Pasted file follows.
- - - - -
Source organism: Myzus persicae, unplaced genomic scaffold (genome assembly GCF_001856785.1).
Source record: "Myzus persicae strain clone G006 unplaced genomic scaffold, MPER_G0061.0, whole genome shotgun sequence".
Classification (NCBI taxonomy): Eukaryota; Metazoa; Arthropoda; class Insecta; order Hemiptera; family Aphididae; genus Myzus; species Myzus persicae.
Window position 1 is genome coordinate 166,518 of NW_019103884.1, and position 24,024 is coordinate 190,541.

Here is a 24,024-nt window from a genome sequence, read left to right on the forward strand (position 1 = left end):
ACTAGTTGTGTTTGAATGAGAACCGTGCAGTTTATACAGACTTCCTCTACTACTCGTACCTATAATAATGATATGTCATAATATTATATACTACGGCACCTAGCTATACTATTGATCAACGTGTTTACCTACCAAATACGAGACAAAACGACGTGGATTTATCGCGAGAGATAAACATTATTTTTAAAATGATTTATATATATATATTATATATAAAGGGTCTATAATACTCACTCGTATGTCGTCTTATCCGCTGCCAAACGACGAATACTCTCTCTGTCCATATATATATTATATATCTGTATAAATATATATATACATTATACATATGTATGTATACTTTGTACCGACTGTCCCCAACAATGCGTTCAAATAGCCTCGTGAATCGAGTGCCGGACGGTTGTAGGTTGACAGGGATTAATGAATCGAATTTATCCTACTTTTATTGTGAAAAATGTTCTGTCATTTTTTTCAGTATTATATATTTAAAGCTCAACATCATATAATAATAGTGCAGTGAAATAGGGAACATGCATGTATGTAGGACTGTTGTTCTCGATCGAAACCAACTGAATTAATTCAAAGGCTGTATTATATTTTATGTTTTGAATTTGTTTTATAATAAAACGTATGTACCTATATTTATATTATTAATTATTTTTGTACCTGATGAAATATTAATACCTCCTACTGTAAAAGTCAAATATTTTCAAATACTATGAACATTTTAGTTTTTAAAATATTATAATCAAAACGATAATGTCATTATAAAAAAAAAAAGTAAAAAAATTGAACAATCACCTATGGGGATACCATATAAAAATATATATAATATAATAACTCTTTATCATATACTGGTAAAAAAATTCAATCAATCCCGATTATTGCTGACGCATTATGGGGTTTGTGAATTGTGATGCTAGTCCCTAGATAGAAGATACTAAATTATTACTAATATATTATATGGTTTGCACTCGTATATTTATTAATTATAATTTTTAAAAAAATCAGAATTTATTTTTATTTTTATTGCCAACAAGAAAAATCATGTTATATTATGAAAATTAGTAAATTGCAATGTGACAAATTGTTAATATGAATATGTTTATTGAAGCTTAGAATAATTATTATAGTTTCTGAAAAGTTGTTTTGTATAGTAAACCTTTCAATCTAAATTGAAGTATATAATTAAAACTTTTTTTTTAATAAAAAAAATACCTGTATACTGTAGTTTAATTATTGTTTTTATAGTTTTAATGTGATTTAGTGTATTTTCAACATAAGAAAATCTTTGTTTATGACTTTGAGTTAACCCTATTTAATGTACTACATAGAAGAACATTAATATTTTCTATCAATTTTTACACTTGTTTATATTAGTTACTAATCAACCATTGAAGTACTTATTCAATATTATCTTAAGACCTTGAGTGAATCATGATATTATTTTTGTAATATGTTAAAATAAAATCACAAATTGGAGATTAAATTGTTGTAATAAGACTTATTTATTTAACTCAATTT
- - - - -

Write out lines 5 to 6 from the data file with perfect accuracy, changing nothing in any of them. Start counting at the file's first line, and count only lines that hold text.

Here is a 24,024-nt window from a genome sequence, read left to right on the forward strand (position 1 = left end):
ACTAGTTGTGTTTGAATGAGAACCGTGCAGTTTATACAGACTTCCTCTACTACTCGTACCTATAATAATGATATGTCATAATATTATATACTACGGCACCTAGCTATACTATTGATCAACGTGTTTACCTACCAAATACGAGACAAAACGACGTGGATTTATCGCGAGAGATAAACATTATTTTTAAAATGATTTATATATATATATTATATATAAAGGGTCTATAATACTCACTCGTATGTCGTCTTATCCGCTGCCAAACGACGAATACTCTCTCTGTCCATATATATATTATATATCTGTATAAATATATATATACATTATACATATGTATGTATACTTTGTACCGACTGTCCCCAACAATGCGTTCAAATAGCCTCGTGAATCGAGTGCCGGACGGTTGTAGGTTGACAGGGATTAATGAATCGAATTTATCCTACTTTTATTGTGAAAAATGTTCTGTCATTTTTTTCAGTATTATATATTTAAAGCTCAACATCATATAATAATAGTGCAGTGAAATAGGGAACATGCATGTATGTAGGACTGTTGTTCTCGATCGAAACCAACTGAATTAATTCAAAGGCTGTATTATATTTTATGTTTTGAATTTGTTTTATAATAAAACGTATGTACCTATATTTATATTATTAATTATTTTTGTACCTGATGAAATATTAATACCTCCTACTGTAAAAGTCAAATATTTTCAAATACTATGAACATTTTAGTTTTTAAAATATTATAATCAAAACGATAATGTCATTATAAAAAAAAAAAGTAAAAAAATTGAACAATCACCTATGGGGATACCATATAAAAATATATATAATATAATAACTCTTTATCATATACTGGTAAAAAAATTCAATCAATCCCGATTATTGCTGACGCATTATGGGGTTTGTGAATTGTGATGCTAGTCCCTAGATAGAAGATACTAAATTATTACTAATATATTATATGGTTTGCACTCGTATATTTATTAATTATAATTTTTAAAAAAATCAGAATTTATTTTTATTTTTATTGCCAACAAGAAAAATCATGTTATATTATGAAAATTAGTAAATTGCAATGTGACAAATTGTTAATATGAATATGTTTATTGAAGCTTAGAATAATTATTATAGTTTCTGAAAAGTTGTTTTGTATAGTAAACCTTTCAATCTAAATTGAAGTATATAATTAAAACTTTTTTTTTAATAAAAAAAATACCTGTATACTGTAGTTTAATTATTGTTTTTATAGTTTTAATGTGATTTAGTGTATTTTCAACATAAGAAAATCTTTGTTTATGACTTTGAGTTAACCCTATTTAATGTACTACATAGAAGAACATTAATATTTTCTATCAATTTTTACACTTGTTTATATTAGTTACTAATCAACCATTGAAGTACTTATTCAATATTATCTTAAGACCTTGAGTGAATCATGATATTATTTTTGTAATATGTTAAAATAAAATCACAAATTGGAGATTAAATTGTTGTAATAAGACTTATTTATTTAACTCAATTT